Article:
The second case is that of Rhizoctonia bare patch of wheat and sugar beets. There is evidence that the organisms antagonistic to the Rhizoctonia fungus possess a certain amount of cross-antagonism against other pathogens, but the bare-patch-suppressing microbes are the least well characterized of the three case studies.
The third case is that of potato scab, a disease caused by a strain of Streptomyces, a genus of bacteria perhaps better known as the source of the antibiotic streptomycin. Interestingly, the antagonistic organisms are also strains of Streptomyces. It seems that the potato plant’s exudates are a food source for a suite of highly similar organisms, and niche theory predicts that in such a situation the best competitor will win out. In this case, the various strains of Streptomyces boost their competitive abilities in the presence of this limited food source by producing unique antibiotics that kill off their competitors. A casualty of this antibiotic arms race is the strain that causes the scab disease.
This third case of specific suppression is the closest to general suppression, although the mechanism is different from the fast degradation hypothesis. The cocktail of antibiotics pulsing through the soil can serve to eliminate other pathogens besides the bacterial strain responsible for potato scab. In fact, disease-suppressive Streptomyces strains can sometimes be enriched in the soil by incorporation of certain organic amendments, such as rice bran or the mustard family plant wall rocket, the presumption being that a particular type of food will cause the microbes that are able to digest it to fight over it, launching their specialized chemical weaponry as the competition intensifies. Whichever management practice initiates the chemical warfare, once it starts, it may tilt the microbial community composition toward ever stronger competitors, leading to a self re-enforcing dynamic that in some cases leads to lasting suppressiveness even when the original crop or amendment is gone.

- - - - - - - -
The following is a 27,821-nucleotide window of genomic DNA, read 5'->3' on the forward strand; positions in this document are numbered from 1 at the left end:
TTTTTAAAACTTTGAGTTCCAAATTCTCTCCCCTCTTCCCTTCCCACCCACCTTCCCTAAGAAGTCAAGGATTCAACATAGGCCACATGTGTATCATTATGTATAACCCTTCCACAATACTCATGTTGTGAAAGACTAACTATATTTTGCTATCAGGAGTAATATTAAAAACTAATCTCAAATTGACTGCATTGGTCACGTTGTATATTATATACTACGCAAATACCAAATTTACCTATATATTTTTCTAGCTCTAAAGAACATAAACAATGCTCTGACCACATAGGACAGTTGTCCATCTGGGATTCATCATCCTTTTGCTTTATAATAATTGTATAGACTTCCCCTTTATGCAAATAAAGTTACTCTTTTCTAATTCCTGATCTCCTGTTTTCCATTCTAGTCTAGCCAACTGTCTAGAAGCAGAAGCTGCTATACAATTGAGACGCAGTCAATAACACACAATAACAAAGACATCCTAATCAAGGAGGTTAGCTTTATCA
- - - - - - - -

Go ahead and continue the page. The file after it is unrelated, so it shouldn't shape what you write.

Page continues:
Disease suppression has long been a phenomenon that emerged from the black box that is the soil microbiome. New tools for microbiome research are beginning to shed light on the inner workings of that system, and Schlatter and colleagues enumerate some of the methodological considerations for further advances. They also call for additional studies that use the knowledge that has been gained about suppression mechanisms to further our understanding of the agroecological circumstances and the specific management practices that will enhance disease suppression. For instance, will tillage increase or decrease disease-suppressive Streptomyces? Co-author Linda Kinkel invokes niche theory in predicting that no-till might allow the different strains to begin to coexist and to ease up on the competition, while tillage would disrupt any coexistence dynamic and more likely set off a chemical arms race. Would that happen in the real world? In every situation? Only field research, with a boost from microbiomics, will give the answer. For the foreseeable future, though, continuous monoculture remains a questionable bet for sustainable agriculture.